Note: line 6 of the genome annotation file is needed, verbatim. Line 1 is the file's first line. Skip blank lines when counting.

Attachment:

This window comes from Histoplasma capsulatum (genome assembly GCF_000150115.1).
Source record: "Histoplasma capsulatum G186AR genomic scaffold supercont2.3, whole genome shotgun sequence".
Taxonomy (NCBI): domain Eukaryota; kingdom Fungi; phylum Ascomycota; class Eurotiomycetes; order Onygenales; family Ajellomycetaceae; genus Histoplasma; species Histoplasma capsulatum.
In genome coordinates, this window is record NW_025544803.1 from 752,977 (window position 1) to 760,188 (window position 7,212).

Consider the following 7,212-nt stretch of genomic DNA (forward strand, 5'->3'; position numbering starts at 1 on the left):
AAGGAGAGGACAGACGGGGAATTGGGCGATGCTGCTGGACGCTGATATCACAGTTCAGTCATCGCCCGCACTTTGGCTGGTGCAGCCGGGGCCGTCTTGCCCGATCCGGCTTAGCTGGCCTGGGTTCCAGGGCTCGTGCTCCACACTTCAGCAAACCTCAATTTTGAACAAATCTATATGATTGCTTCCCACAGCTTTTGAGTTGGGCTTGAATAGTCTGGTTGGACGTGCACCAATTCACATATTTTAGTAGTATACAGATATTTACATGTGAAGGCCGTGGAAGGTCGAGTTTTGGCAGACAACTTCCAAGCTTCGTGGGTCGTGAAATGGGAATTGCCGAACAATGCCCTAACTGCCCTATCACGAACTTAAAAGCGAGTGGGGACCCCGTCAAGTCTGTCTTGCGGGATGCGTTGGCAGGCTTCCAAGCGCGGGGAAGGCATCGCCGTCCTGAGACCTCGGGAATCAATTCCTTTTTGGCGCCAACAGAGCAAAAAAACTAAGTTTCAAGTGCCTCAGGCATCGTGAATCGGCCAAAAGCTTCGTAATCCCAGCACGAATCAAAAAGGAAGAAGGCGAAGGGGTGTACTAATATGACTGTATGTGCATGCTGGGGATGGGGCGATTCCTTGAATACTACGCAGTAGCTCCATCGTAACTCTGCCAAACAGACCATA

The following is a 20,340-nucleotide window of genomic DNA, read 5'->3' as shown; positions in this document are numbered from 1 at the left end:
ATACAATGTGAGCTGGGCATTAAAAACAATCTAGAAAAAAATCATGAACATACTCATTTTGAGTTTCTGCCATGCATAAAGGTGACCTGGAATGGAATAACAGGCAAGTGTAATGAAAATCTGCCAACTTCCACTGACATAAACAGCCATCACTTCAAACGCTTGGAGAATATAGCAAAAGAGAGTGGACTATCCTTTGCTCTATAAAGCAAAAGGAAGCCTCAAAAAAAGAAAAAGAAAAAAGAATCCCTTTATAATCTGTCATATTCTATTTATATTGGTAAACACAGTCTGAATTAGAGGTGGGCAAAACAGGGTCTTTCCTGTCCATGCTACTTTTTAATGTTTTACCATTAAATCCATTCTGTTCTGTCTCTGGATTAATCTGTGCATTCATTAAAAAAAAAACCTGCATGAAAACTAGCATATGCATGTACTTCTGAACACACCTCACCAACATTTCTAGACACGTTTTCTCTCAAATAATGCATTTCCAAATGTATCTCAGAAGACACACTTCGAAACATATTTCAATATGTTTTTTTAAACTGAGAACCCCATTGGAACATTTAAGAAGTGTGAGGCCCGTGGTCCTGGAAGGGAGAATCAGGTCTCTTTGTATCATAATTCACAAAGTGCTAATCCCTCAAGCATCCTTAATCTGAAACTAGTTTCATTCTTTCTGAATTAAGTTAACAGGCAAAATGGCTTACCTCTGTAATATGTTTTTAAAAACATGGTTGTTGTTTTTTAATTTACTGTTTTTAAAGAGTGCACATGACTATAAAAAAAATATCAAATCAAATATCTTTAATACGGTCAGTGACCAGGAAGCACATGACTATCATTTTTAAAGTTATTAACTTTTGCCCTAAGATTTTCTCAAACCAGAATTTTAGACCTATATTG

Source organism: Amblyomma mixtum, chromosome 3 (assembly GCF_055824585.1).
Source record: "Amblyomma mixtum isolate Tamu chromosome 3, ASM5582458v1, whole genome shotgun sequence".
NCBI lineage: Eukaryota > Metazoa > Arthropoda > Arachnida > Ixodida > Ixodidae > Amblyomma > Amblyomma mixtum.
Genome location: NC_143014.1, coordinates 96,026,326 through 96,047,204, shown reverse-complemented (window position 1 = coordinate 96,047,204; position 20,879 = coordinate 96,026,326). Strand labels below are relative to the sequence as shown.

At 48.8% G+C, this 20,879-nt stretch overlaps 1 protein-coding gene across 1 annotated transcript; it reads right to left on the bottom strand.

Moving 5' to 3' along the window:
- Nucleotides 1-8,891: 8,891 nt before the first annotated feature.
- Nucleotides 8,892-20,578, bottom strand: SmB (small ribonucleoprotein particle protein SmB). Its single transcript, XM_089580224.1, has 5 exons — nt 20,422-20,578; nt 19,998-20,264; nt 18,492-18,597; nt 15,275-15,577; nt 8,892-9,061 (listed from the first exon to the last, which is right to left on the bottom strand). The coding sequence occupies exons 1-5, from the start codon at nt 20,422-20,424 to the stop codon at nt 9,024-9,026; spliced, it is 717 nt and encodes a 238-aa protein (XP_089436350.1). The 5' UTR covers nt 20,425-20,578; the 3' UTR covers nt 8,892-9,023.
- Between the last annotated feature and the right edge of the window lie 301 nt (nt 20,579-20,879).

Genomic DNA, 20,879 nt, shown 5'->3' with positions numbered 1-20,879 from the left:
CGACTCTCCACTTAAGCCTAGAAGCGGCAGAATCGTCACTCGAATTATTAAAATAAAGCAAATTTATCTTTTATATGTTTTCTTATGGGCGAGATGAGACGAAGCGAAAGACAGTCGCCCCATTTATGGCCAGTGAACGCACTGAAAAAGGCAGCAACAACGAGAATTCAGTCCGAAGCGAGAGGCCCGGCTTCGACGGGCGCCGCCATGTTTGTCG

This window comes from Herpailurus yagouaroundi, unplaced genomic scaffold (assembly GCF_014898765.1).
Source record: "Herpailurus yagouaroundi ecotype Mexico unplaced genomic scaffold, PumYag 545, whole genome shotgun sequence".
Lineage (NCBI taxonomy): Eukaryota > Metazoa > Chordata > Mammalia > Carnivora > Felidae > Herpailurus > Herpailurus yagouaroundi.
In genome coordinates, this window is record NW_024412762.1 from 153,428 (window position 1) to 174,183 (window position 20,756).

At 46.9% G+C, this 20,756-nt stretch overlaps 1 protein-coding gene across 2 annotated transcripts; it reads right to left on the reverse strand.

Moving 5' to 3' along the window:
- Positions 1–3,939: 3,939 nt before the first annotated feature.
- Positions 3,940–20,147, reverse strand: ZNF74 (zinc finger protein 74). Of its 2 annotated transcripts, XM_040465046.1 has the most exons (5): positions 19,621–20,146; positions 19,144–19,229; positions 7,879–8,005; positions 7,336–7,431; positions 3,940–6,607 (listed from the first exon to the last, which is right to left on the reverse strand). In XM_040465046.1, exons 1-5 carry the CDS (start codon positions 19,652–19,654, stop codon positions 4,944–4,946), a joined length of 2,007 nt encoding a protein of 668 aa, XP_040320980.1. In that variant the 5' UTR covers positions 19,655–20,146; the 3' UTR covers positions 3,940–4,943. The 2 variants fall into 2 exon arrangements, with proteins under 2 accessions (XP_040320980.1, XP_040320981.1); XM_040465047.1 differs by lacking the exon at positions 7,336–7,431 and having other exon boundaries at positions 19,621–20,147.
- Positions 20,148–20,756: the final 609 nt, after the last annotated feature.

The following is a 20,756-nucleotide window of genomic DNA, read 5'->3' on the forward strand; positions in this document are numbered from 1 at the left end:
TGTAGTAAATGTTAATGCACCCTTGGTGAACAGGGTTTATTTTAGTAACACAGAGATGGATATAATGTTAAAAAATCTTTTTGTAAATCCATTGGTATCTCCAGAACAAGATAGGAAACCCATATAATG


AAGGAGAGGACAGACGGGGAATTGGGCGATGCTGCTGGACGCTGATATCACAGTTCAGTCATCGCCCGCACTTTGGCTGGTGCAGCCGGGGCCGTCTTGCCCGATCCGGCTTAGCTGGCCTGGGTTCCAGGGCTCGTGCTCCACACTTCAGCAAACCTCAATTTTGAACAAATCTATATGATTGCTTCCCACAGCTTTTGAGTTGGGCTTGAATAGTCTGGTTGGACGTGCACCAATTCACATATTTTAGTAGTATACAGATATTTACATGTGAAGGCCGTGGAAGGTCGAGTTTTGGCAGACAACTTCCAAGCTTCGTGGGTCGTGAAATGGGAATTGCCGAACAATGCCCTAACTGCCCTATCACGAACTTAAAAGCGAGTGGGGACCCCGTCAAGTCTGTCTTGCGGGATGCGTTGGCAGGCTTCCAAGCGCGGGGAAGGCATCGCCGTCCTGAGACCTCGGGAATCAATTCCTTTTTGGCGCCAACAGAGCAAAAAAACTAAGTTTCAAGTGCCTCAGGCATCGTGAATCGGCCAAAAGCTTCGTAATCCCAGCACGAATCAAAAAGGAAGAAGGCGAAGGGGTGTACTAATATGACTGTATGTGCATGCTGGGGATGGGGCGATTCCTTGAATACTACGCAGTAGCTCCATCGTAACTCTGCCAAACAGACCATA